Foreign Policy Blogs

Healthcare Cannot Be An Anti-Terrorism Ploy

This week, The Guardian reported that the CIA fabricated a vaccination program in Abbottabad, Pakistan, as part of its efforts to track down Osama Bin Laden.  The scheme was hatched in an attempt to collect DNA from the Bin Laden family to verify its presence in the area.  This tactic is concerning, to say the least, and much has already been said, with thought and eloquence, about the issue.  Christopher Albon of Conflict Health states: “…health care is not a weapon and any use of it as such deserves full-throated condemnation.”  Alanna Shaikh at Foreign Policy examines the history of health as a weapon (or a ruse) and the implications for future vaccination drives and public health efforts.  And in an opinion piece in The Washington Post, Orin Levine and Laurie Garrett point out that the CIA “destroyed credibility that wasn’t its to erode.”

Perhaps the most concerning aspect for many (and for me), beyond using health care as part of a military intelligence operation (with children, no less), is that to make the program seem realistic, Pakistani children were reportedly given the first round of three Hepatitis B shots before the workers participating in the “program” relocated elsewhere. The full 3-shot dose was not administered (check back to The Guardian article).  All of this rests in the context of steep uphill battles to administer vaccines worldwide and to decrease distrust and lack of awareness about vaccines, reach the hardest-to-reach, and curb diseases, like polio and Hepatitis, that have decimated communities.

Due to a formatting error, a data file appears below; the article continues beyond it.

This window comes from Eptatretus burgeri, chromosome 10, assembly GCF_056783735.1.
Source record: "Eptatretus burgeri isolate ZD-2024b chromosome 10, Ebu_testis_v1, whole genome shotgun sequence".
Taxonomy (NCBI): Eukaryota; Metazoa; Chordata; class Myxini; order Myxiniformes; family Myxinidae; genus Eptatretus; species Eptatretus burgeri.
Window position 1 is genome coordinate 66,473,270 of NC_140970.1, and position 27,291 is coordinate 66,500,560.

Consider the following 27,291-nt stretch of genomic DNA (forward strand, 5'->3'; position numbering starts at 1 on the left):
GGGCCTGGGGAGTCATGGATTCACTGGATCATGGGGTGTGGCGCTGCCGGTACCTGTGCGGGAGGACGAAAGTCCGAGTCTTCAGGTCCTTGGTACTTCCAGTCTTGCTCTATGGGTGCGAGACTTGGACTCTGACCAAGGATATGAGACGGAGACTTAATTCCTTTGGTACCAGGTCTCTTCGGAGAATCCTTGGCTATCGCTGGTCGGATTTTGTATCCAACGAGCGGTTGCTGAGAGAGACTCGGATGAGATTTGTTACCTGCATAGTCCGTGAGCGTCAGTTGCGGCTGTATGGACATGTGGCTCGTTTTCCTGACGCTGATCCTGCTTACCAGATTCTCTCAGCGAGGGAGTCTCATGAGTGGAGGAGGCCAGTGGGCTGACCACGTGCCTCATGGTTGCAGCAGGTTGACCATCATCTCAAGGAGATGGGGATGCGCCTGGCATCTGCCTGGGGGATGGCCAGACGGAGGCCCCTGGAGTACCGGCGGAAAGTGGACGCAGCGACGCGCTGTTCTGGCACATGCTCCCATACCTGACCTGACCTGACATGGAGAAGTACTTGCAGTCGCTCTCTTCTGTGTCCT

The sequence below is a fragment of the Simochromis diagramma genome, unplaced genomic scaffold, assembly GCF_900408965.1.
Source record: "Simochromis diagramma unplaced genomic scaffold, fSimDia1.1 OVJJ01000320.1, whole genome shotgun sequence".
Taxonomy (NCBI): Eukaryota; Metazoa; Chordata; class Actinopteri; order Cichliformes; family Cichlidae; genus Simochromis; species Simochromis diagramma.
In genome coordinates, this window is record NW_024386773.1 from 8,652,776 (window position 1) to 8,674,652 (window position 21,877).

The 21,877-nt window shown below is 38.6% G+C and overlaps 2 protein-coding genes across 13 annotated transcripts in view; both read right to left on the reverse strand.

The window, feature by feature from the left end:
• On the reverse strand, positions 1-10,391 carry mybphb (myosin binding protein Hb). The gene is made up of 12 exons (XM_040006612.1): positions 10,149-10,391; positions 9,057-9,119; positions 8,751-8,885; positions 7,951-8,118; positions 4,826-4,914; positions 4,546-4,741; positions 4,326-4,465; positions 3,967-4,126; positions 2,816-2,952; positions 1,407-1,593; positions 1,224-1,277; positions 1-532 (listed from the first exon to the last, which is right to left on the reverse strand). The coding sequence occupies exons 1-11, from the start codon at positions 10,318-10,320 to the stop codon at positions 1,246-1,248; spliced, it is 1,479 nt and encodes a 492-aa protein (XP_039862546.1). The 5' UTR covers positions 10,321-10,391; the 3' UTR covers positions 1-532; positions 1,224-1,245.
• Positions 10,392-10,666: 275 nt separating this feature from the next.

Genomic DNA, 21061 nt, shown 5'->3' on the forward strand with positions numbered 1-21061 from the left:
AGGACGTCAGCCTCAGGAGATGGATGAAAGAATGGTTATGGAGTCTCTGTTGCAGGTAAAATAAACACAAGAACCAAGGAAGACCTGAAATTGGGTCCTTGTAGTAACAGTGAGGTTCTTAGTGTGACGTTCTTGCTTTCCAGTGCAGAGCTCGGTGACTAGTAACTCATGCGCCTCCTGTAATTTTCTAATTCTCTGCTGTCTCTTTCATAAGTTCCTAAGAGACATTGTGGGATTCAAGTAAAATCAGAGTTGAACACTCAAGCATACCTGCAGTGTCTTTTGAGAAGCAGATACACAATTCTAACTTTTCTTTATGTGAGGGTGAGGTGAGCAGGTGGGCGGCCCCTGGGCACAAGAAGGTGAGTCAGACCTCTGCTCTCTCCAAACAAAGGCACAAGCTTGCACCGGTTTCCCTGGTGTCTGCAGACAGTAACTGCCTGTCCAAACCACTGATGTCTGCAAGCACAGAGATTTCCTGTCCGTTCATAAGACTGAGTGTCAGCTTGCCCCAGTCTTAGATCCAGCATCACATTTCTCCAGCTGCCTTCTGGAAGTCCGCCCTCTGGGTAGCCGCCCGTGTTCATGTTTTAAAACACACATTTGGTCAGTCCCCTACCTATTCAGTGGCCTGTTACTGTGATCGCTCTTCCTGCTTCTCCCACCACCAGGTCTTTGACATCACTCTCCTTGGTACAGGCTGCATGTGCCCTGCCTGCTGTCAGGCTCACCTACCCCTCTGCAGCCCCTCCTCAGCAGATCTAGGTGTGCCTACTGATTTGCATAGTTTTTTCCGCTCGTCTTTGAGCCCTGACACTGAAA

Killing Osama Bin Laden is a discussion for another day–I still find it hard to know what I think or what to say about it.  Using techniques to find him that potentially put the health of many children at greater risk and undermine global health efforts, however, are not acceptable.  This particular situation evokes, for me, those doctors who played a role in creating the United States’ “enhanced interrogation techniques,” or torture, used against terrorism suspects at Guantanamo Bay.  There is a reason for the Hippocratic Oath–we must put our trust and faith in medical workers, who are given given access to our homes, families, and bodies and are asked to improve our health and save our lives.  Health care should not and cannot be a milieu where suspicion is foremost.



Julia Robinson
Julia Robinson

Julia Robinson has worked in South Africa at an NGO that helps to prevent mother-to-child transmission of HIV and in Sierra Leone for an organization that provides surgeries, medical care, and support to women suffering from obstetric fistula. She is interested in human rights, global health, social justice, and innovative, unconventional solutions to global issues. Julia lives in San Francisco, where she works for a sustainability and corporate social responsibility non-profit. She has a BA in African History from Columbia University.

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